My own personal experience is that I was born into the upper middle class, but when I left home I sank with my wife into technical poverty — we made less than $10K our first year together, our weekly grocery budgets were $20 total, etc. — and it’s taken a lot of work on both our parts since 1993 to get back to technical middle class status: home ownership (modest) with decidedly middle income taxation. So I tend to side with the Conservative view that “slotting” is not permanent, and that individual choices and effort play a significant part in determining if people — ever — go up or down from their born-into state.

    However, I am somewhat sympathetic to the Liberalist view that the very-very-very-wealthy — those born into millions/billions, and whose children and grandchildren will also be born into millions/billions — occupy a whole other alternate reality, from ‘ordinary’ Americans, and that it’s disconcerting to see how often this super-rich class lives by an entirely different set of rules from the rest of us: social, economic, legal, and so forth. I’m not prepared to ‘level’ these people via estate taxes or other punitive measures, but I’m not convinced that the super-rich class is entirely healthy for the overall political or economic picture.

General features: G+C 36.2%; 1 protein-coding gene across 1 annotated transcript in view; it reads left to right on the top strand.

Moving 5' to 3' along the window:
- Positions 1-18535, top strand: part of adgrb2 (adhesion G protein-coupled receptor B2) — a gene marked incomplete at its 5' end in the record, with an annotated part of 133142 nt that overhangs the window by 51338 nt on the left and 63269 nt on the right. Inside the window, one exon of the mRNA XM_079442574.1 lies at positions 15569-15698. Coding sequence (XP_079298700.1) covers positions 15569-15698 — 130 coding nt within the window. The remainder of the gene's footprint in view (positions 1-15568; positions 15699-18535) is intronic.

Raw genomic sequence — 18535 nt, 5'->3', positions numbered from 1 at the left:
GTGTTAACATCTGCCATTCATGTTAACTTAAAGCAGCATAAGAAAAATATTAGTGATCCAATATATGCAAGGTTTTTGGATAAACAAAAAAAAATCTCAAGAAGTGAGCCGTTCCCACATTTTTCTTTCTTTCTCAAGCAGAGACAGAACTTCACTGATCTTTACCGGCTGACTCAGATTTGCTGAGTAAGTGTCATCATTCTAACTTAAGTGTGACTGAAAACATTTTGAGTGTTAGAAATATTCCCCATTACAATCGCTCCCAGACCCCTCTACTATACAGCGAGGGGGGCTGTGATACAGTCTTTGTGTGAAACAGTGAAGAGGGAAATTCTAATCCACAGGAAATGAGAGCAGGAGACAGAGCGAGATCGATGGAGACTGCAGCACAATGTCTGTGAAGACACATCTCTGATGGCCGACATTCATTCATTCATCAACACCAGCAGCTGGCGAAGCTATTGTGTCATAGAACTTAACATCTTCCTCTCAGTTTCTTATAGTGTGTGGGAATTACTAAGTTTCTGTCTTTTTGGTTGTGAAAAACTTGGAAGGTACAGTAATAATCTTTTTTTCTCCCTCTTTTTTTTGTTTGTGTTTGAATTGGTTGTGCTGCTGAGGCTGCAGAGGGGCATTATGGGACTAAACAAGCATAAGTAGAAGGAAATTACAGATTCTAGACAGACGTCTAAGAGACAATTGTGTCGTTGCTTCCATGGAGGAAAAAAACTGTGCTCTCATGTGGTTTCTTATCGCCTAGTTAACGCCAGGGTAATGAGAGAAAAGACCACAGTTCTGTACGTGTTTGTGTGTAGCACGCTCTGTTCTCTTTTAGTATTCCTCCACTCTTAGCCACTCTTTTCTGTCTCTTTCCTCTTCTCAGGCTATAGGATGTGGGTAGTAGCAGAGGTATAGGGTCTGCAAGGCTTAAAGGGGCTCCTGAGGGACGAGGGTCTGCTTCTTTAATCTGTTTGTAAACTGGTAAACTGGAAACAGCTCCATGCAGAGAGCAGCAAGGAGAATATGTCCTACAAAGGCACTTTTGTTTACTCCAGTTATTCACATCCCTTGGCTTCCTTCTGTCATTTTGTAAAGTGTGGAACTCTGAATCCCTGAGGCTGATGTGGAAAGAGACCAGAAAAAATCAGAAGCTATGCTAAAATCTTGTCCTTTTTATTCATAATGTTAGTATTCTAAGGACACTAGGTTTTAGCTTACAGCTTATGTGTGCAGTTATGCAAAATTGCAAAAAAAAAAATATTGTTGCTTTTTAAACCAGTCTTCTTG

And this is probably entirely too much politics for this ‘side’ of my dual-blog writing sphere. (grin)